US President Donald Trump has ordered an investigation into a proposed tax on technology companies from France.
The US said it was "very concerned" by the planned digital service tax.
The United States Trade Representative (USTR) said it had already started the investigation, under Section 301 of the 1974 Trade Act.
The French Digital Services Tax bill would impose a 3% tax on total annual revenues generated by companies providing certain digital services to, or aimed at, French users.
The tax applies to companies with total annual revenues of at least €750m globally and €25m in France.
Firms including Google, Apple, Amazon and Facebook would likely be affected.
The tax would hit some 30 companies - many of which are American - but also Chinese, German, Spanish and British firms.
The USTR says: "The services covered are ones where US firms are global leaders.
"The structure of the proposed new tax as well as statements by officials suggest that France is unfairly targeting the tax at certain US-based technology companies."
US trade representative Robert Lighthizer says: "The United States is very concerned that the digital services tax which is expected to pass the French Senate tomorrow unfairly targets American companies.
"The president has directed that we investigate the effects of this legislation and determine whether it is discriminatory or unreasonable and burdens or restricts United States commerce."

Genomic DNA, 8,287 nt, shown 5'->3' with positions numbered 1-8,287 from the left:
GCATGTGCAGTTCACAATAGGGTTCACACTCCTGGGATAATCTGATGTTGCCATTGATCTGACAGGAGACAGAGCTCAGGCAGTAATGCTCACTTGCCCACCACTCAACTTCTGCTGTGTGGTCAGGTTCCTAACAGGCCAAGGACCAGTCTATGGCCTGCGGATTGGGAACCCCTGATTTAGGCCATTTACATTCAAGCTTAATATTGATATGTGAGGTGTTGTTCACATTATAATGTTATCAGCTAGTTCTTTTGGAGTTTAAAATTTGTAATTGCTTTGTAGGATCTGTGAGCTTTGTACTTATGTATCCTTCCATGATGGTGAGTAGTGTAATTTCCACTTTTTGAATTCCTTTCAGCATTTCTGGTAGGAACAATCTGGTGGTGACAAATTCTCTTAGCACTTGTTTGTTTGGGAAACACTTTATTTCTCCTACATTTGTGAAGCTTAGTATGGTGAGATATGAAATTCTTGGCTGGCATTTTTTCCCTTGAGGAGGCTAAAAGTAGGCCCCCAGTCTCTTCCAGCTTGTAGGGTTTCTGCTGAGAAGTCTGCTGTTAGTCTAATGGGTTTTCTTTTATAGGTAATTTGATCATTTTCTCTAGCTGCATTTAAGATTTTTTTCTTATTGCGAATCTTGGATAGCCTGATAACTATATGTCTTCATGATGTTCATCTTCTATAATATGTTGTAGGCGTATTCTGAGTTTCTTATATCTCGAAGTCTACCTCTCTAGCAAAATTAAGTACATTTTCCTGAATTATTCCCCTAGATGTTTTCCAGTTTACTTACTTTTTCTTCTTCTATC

The United States says it will continue efforts with other OECD countries to reach "a multilateral agreement to address the challenges to the international tax system posed by an increasingly digitised global economy."
Technology industry lobby group ITI has urged the US not to impose tariffs in retaliation.
"We support the US government's efforts to investigate these complex trade issues but urge it to pursue the 301 investigation in a spirit of international cooperation and without using tariffs as a remedy," Jennifer McCloskey, ITI's vice president of policy, said.
But the investigation was praised by US Senate finance committee chairman Chuck Grassley and Democrat Senator Ron Wyden.
In a joint statement, they said: "The digital services tax that France and other European countries are pursuing is clearly protectionist and unfairly targets American companies in a way that will cost US jobs and harm American workers."
"The United States would not need to pursue this path if other countries would abandon these unilateral actions and focus their energies on the multilateral process that is under way."